The Metric System is more logical because it is based on tens. There are 10 millimeters in a centimeter, 100 centimeters in a meter, and 1000 meters in a kilometer. In comparison, the U.S. Customary System has 12 inches in a foot, 3 feet in a yard, and 1,760 yards in a mile. Most people in countries that use the U.S. Customary System don’t know that there are 1,760 yards in a mile.
Science is conducted using SI units. If we want to have a scientifically literate populace and a competitive workforce, it would help immensely if our scientists and non-scientists used the same system of units.
The United States is the only industrialized nation that has not adopted the International System of Units, and it puts the United States at a trade disadvantage. Our scientists need to learn two systems of measurement. Many U.S. manufacturers have the added expense of making two kinds of products for every item, one for domestic sale and one for export.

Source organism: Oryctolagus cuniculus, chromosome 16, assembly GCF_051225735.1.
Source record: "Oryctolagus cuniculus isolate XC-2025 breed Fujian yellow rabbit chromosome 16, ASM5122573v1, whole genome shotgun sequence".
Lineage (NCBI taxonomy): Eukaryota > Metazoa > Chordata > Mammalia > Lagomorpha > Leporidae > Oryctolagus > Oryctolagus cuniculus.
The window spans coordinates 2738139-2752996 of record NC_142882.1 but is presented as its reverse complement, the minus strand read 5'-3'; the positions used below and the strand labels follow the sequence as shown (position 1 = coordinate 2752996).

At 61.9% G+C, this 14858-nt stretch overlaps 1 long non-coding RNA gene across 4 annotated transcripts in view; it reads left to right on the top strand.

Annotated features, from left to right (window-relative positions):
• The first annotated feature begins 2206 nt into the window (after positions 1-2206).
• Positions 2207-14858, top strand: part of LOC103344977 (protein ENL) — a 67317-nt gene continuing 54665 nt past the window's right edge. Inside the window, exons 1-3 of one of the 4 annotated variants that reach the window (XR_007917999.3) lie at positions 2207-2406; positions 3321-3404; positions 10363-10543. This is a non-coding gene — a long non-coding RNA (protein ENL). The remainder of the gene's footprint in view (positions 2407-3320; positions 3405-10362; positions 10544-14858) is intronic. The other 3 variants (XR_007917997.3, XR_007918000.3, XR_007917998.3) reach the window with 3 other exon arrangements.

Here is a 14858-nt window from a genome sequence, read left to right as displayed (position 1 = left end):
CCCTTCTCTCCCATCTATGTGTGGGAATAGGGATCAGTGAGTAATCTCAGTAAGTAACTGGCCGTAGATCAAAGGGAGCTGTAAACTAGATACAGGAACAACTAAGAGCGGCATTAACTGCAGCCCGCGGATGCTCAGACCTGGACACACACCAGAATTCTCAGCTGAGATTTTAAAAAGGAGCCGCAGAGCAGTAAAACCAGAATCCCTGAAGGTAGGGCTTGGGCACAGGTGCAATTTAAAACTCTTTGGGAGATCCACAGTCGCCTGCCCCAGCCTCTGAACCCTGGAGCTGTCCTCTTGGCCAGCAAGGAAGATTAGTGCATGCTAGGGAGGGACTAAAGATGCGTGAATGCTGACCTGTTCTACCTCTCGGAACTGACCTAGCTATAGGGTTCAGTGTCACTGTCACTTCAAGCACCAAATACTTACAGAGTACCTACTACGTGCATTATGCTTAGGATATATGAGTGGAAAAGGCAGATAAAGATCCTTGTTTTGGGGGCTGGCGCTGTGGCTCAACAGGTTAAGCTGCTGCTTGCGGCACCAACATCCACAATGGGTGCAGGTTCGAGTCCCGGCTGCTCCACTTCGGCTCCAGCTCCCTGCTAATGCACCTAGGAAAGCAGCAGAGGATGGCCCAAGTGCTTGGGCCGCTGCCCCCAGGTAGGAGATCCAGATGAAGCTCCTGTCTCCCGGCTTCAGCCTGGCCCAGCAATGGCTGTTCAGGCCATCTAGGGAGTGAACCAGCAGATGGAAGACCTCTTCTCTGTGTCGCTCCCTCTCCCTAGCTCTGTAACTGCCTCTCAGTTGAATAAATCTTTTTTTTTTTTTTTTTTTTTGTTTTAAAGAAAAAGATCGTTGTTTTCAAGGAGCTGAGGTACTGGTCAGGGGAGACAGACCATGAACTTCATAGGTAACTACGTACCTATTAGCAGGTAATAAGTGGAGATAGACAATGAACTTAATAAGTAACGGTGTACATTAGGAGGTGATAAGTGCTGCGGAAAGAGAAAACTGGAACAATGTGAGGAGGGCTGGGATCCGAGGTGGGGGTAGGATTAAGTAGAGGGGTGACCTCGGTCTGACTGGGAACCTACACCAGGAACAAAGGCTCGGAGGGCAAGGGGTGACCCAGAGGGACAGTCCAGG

Our need to convert between two different measuring systems often results in mistakes. A famous example of this was the destruction of the Mars Climate Orbiter in 1999. The navigation team at the Jet Propulsion Laboratory (JPL) used the International System of Units (in this case, meters and kilograms) in its calculations, while Lockheed Martin Astronautics in Denver, Colorado, which designed and built the spacecraft, provided crucial acceleration data in the U.S. Customary System of inches, feet, and pounds. As a result, it descended too low in the atmosphere and burned up. The total cost of the project was estimated to be $327.6 million between the research, development, manufacturing, and launch expenditures.
Image Credit: Wikimedia Commons, Mars Climate Orbiter
The ECRI Institute (originally known as the Emergency Care Research Institute), listed medical errors due to Metric/Customary conversion mistakes as the No. 7 concern of their Top 10 Patient Safety Concerns.
Switching would briefly be hard, but from then on using the International System of Units would be easier for all of us. Teaching our children about units and subunits by moving the decimal right and left would be a lot easier than our current system.
George Washington, Benjamin Franklin, and Thomas Jefferson were right on this issue. The United States should adopt the International System of Units. That’s my position, and I will not budge one centimeter.